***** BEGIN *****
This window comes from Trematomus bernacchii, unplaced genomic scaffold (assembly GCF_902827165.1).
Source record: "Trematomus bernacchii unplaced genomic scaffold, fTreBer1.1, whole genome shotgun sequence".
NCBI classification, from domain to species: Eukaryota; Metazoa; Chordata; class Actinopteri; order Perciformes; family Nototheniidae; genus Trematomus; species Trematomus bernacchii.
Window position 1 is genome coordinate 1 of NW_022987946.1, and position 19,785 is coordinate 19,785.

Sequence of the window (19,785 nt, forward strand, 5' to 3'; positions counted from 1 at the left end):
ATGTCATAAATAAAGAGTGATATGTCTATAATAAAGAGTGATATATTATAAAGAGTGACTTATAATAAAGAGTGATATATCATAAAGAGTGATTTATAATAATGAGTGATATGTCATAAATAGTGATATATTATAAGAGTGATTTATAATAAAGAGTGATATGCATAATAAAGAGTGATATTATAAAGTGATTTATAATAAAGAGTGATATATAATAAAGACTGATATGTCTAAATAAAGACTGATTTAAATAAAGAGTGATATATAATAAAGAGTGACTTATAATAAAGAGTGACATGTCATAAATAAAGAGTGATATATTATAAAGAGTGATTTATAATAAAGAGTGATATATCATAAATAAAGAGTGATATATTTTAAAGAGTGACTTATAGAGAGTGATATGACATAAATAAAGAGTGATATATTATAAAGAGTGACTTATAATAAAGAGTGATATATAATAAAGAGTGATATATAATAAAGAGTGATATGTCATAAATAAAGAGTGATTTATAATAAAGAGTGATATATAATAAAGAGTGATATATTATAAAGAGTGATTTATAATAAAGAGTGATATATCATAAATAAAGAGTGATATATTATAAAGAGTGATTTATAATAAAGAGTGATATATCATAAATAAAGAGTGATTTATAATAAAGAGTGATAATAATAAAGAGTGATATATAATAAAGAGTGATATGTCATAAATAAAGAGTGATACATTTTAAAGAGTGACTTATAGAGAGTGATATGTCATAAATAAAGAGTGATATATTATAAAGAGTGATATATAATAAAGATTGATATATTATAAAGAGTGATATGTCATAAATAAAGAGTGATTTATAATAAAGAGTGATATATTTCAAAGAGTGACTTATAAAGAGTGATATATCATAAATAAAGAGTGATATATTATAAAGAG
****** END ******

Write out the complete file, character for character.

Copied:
This window comes from Trematomus bernacchii, unplaced genomic scaffold (assembly GCF_902827165.1).
Source record: "Trematomus bernacchii unplaced genomic scaffold, fTreBer1.1, whole genome shotgun sequence".
NCBI classification, from domain to species: Eukaryota; Metazoa; Chordata; class Actinopteri; order Perciformes; family Nototheniidae; genus Trematomus; species Trematomus bernacchii.
Window position 1 is genome coordinate 1 of NW_022987946.1, and position 19,785 is coordinate 19,785.

Sequence of the window (19,785 nt, forward strand, 5' to 3'; positions counted from 1 at the left end):
ATGTCATAAATAAAGAGTGATATGTCTATAATAAAGAGTGATATATTATAAAGAGTGACTTATAATAAAGAGTGATATATCATAAAGAGTGATTTATAATAATGAGTGATATGTCATAAATAGTGATATATTATAAGAGTGATTTATAATAAAGAGTGATATGCATAATAAAGAGTGATATTATAAAGTGATTTATAATAAAGAGTGATATATAATAAAGACTGATATGTCTAAATAAAGACTGATTTAAATAAAGAGTGATATATAATAAAGAGTGACTTATAATAAAGAGTGACATGTCATAAATAAAGAGTGATATATTATAAAGAGTGATTTATAATAAAGAGTGATATATCATAAATAAAGAGTGATATATTTTAAAGAGTGACTTATAGAGAGTGATATGACATAAATAAAGAGTGATATATTATAAAGAGTGACTTATAATAAAGAGTGATATATAATAAAGAGTGATATATAATAAAGAGTGATATGTCATAAATAAAGAGTGATTTATAATAAAGAGTGATATATAATAAAGAGTGATATATTATAAAGAGTGATTTATAATAAAGAGTGATATATCATAAATAAAGAGTGATATATTATAAAGAGTGATTTATAATAAAGAGTGATATATCATAAATAAAGAGTGATTTATAATAAAGAGTGATAATAATAAAGAGTGATATATAATAAAGAGTGATATGTCATAAATAAAGAGTGATACATTTTAAAGAGTGACTTATAGAGAGTGATATGTCATAAATAAAGAGTGATATATTATAAAGAGTGATATATAATAAAGATTGATATATTATAAAGAGTGATATGTCATAAATAAAGAGTGATTTATAATAAAGAGTGATATATTTCAAAGAGTGACTTATAAAGAGTGATATATCATAAATAAAGAGTGATATATTATAAAGAG